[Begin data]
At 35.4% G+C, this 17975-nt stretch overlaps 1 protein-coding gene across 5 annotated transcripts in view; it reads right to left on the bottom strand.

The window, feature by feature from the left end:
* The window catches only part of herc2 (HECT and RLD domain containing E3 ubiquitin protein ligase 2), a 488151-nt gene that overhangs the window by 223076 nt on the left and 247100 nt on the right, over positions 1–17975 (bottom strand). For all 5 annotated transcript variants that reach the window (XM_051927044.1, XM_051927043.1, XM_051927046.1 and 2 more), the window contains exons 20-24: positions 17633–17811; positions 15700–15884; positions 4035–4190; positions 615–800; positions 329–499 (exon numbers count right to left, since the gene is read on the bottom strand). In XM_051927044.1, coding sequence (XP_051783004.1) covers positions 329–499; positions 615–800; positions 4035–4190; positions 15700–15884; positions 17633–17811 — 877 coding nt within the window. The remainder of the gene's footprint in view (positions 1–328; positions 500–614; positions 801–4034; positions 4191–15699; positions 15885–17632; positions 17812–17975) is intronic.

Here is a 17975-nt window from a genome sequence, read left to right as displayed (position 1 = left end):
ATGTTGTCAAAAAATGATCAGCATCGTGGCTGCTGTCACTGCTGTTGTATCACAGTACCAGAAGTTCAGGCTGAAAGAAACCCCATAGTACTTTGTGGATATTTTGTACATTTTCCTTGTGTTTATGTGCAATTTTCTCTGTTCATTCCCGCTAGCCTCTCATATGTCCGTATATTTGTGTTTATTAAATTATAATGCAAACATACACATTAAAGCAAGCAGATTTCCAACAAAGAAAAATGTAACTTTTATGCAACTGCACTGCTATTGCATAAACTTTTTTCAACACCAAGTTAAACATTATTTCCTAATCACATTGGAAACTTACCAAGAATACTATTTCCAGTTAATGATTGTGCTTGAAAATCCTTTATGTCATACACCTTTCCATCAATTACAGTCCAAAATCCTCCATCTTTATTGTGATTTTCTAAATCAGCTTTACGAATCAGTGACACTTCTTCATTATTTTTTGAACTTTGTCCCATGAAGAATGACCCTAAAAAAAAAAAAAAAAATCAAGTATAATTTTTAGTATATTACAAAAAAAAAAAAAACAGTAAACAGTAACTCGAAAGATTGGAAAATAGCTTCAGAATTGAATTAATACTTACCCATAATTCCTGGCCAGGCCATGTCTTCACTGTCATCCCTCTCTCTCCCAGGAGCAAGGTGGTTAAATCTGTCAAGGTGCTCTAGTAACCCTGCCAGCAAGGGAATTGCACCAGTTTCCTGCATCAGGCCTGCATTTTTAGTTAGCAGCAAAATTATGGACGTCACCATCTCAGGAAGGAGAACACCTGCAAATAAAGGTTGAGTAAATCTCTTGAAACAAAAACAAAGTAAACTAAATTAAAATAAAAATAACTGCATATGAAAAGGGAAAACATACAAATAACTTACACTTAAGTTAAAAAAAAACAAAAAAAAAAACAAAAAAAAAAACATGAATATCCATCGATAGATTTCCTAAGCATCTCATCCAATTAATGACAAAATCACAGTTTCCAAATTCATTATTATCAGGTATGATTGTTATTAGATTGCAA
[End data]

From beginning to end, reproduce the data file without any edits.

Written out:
At 35.4% G+C, this 17975-nt stretch overlaps 1 protein-coding gene across 5 annotated transcripts in view; it reads right to left on the bottom strand.

The window, feature by feature from the left end:
* The window catches only part of herc2 (HECT and RLD domain containing E3 ubiquitin protein ligase 2), a 488151-nt gene that overhangs the window by 223076 nt on the left and 247100 nt on the right, over positions 1–17975 (bottom strand). For all 5 annotated transcript variants that reach the window (XM_051927044.1, XM_051927043.1, XM_051927046.1 and 2 more), the window contains exons 20-24: positions 17633–17811; positions 15700–15884; positions 4035–4190; positions 615–800; positions 329–499 (exon numbers count right to left, since the gene is read on the bottom strand). In XM_051927044.1, coding sequence (XP_051783004.1) covers positions 329–499; positions 615–800; positions 4035–4190; positions 15700–15884; positions 17633–17811 — 877 coding nt within the window. The remainder of the gene's footprint in view (positions 1–328; positions 500–614; positions 801–4034; positions 4191–15699; positions 15885–17632; positions 17812–17975) is intronic.

Here is a 17975-nt window from a genome sequence, read left to right as displayed (position 1 = left end):
ATGTTGTCAAAAAATGATCAGCATCGTGGCTGCTGTCACTGCTGTTGTATCACAGTACCAGAAGTTCAGGCTGAAAGAAACCCCATAGTACTTTGTGGATATTTTGTACATTTTCCTTGTGTTTATGTGCAATTTTCTCTGTTCATTCCCGCTAGCCTCTCATATGTCCGTATATTTGTGTTTATTAAATTATAATGCAAACATACACATTAAAGCAAGCAGATTTCCAACAAAGAAAAATGTAACTTTTATGCAACTGCACTGCTATTGCATAAACTTTTTTCAACACCAAGTTAAACATTATTTCCTAATCACATTGGAAACTTACCAAGAATACTATTTCCAGTTAATGATTGTGCTTGAAAATCCTTTATGTCATACACCTTTCCATCAATTACAGTCCAAAATCCTCCATCTTTATTGTGATTTTCTAAATCAGCTTTACGAATCAGTGACACTTCTTCATTATTTTTTGAACTTTGTCCCATGAAGAATGACCCTAAAAAAAAAAAAAAAAATCAAGTATAATTTTTAGTATATTACAAAAAAAAAAAAAACAGTAAACAGTAACTCGAAAGATTGGAAAATAGCTTCAGAATTGAATTAATACTTACCCATAATTCCTGGCCAGGCCATGTCTTCACTGTCATCCCTCTCTCTCCCAGGAGCAAGGTGGTTAAATCTGTCAAGGTGCTCTAGTAACCCTGCCAGCAAGGGAATTGCACCAGTTTCCTGCATCAGGCCTGCATTTTTAGTTAGCAGCAAAATTATGGACGTCACCATCTCAGGAAGGAGAACACCTGCAAATAAAGGTTGAGTAAATCTCTTGAAACAAAAACAAAGTAAACTAAATTAAAATAAAAATAACTGCATATGAAAAGGGAAAACATACAAATAACTTACACTTAAGTTAAAAAAAAACAAAAAAAAAAACAAAAAAAAAAACATGAATATCCATCGATAGATTTCCTAAGCATCTCATCCAATTAATGACAAAATCACAGTTTCCAAATTCATTATTATCAGGTATGATTGTTATTAGATTGCAA